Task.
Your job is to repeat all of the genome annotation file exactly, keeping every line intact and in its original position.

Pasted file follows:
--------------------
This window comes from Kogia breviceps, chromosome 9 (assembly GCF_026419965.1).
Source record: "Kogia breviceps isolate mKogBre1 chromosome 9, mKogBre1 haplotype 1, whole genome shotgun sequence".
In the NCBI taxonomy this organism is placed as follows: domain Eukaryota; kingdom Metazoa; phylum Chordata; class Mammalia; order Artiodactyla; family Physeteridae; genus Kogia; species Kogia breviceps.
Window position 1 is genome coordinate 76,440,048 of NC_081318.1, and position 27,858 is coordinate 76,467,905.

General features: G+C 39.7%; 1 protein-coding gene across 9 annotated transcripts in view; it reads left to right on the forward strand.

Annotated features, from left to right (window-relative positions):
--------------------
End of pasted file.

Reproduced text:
This window comes from Kogia breviceps, chromosome 9 (assembly GCF_026419965.1).
Source record: "Kogia breviceps isolate mKogBre1 chromosome 9, mKogBre1 haplotype 1, whole genome shotgun sequence".
In the NCBI taxonomy this organism is placed as follows: domain Eukaryota; kingdom Metazoa; phylum Chordata; class Mammalia; order Artiodactyla; family Physeteridae; genus Kogia; species Kogia breviceps.
Window position 1 is genome coordinate 76,440,048 of NC_081318.1, and position 27,858 is coordinate 76,467,905.

General features: G+C 39.7%; 1 protein-coding gene across 9 annotated transcripts in view; it reads left to right on the forward strand.

Annotated features, from left to right (window-relative positions):